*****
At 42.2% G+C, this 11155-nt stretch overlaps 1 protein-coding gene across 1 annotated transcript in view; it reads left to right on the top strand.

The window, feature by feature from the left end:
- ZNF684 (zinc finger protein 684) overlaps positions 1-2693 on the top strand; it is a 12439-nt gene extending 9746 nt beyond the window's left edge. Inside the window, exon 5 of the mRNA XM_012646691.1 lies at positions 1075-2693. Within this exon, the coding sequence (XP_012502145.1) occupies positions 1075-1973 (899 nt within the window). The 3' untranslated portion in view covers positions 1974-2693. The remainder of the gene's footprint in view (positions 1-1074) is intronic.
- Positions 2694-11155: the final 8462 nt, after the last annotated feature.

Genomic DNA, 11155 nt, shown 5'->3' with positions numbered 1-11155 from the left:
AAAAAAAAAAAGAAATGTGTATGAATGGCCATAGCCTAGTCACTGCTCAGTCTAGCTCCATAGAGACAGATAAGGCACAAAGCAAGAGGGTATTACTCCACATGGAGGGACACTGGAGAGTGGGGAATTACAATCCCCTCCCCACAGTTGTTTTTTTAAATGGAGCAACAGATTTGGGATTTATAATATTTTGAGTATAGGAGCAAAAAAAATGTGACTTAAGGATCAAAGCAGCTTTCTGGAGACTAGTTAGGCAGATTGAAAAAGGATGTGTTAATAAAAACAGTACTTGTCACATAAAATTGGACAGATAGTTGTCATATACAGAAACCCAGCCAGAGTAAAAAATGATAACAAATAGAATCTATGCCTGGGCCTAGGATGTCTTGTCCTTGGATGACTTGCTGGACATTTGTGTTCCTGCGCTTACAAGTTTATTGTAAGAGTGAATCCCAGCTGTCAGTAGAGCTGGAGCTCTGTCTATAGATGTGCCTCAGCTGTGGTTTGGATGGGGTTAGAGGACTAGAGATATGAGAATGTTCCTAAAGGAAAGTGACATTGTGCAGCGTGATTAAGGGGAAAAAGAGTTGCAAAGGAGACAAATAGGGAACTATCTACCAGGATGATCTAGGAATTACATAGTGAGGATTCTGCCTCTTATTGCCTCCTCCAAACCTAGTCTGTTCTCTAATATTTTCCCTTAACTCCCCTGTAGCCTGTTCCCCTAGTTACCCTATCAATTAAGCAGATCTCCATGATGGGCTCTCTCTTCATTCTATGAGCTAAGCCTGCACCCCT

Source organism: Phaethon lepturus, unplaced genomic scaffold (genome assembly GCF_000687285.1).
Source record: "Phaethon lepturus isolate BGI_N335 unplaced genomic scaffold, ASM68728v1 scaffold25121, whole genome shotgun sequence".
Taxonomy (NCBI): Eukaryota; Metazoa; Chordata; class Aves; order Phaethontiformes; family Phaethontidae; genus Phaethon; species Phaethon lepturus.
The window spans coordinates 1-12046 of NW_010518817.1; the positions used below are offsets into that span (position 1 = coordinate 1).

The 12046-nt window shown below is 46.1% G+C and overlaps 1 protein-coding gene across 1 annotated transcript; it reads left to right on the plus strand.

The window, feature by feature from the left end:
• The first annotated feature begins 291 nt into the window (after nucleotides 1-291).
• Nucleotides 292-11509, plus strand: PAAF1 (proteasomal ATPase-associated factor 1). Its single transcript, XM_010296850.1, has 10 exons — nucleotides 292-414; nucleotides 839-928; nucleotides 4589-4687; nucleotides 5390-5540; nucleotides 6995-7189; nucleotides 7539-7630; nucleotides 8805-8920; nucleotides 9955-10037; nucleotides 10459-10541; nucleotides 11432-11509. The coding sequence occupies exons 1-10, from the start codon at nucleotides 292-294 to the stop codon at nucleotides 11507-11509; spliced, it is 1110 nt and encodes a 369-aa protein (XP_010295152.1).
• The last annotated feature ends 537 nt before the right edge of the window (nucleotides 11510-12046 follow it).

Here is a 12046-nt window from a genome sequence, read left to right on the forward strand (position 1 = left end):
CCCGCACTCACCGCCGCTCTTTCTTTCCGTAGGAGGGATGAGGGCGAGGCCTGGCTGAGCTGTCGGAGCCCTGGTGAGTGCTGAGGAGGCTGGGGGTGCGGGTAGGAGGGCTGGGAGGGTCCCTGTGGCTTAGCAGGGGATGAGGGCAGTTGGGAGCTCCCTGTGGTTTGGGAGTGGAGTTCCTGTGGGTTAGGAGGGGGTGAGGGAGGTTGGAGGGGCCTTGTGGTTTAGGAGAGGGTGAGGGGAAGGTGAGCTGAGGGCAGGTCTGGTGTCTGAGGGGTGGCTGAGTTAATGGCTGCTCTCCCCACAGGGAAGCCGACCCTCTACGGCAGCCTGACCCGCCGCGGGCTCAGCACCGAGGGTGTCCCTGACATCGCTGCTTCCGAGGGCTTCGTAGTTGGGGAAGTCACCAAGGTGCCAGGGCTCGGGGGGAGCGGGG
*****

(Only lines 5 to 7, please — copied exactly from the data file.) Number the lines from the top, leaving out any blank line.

Genomic DNA, 11155 nt, shown 5'->3' with positions numbered 1-11155 from the left:
AAAAAAAAAAAGAAATGTGTATGAATGGCCATAGCCTAGTCACTGCTCAGTCTAGCTCCATAGAGACAGATAAGGCACAAAGCAAGAGGGTATTACTCCACATGGAGGGACACTGGAGAGTGGGGAATTACAATCCCCTCCCCACAGTTGTTTTTTTAAATGGAGCAACAGATTTGGGATTTATAATATTTTGAGTATAGGAGCAAAAAAAATGTGACTTAAGGATCAAAGCAGCTTTCTGGAGACTAGTTAGGCAGATTGAAAAAGGATGTGTTAATAAAAACAGTACTTGTCACATAAAATTGGACAGATAGTTGTCATATACAGAAACCCAGCCAGAGTAAAAAATGATAACAAATAGAATCTATGCCTGGGCCTAGGATGTCTTGTCCTTGGATGACTTGCTGGACATTTGTGTTCCTGCGCTTACAAGTTTATTGTAAGAGTGAATCCCAGCTGTCAGTAGAGCTGGAGCTCTGTCTATAGATGTGCCTCAGCTGTGGTTTGGATGGGGTTAGAGGACTAGAGATATGAGAATGTTCCTAAAGGAAAGTGACATTGTGCAGCGTGATTAAGGGGAAAAAGAGTTGCAAAGGAGACAAATAGGGAACTATCTACCAGGATGATCTAGGAATTACATAGTGAGGATTCTGCCTCTTATTGCCTCCTCCAAACCTAGTCTGTTCTCTAATATTTTCCCTTAACTCCCCTGTAGCCTGTTCCCCTAGTTACCCTATCAATTAAGCAGATCTCCATGATGGGCTCTCTCTTCATTCTATGAGCTAAGCCTGCACCCCT

Source organism: Phaethon lepturus, unplaced genomic scaffold (genome assembly GCF_000687285.1).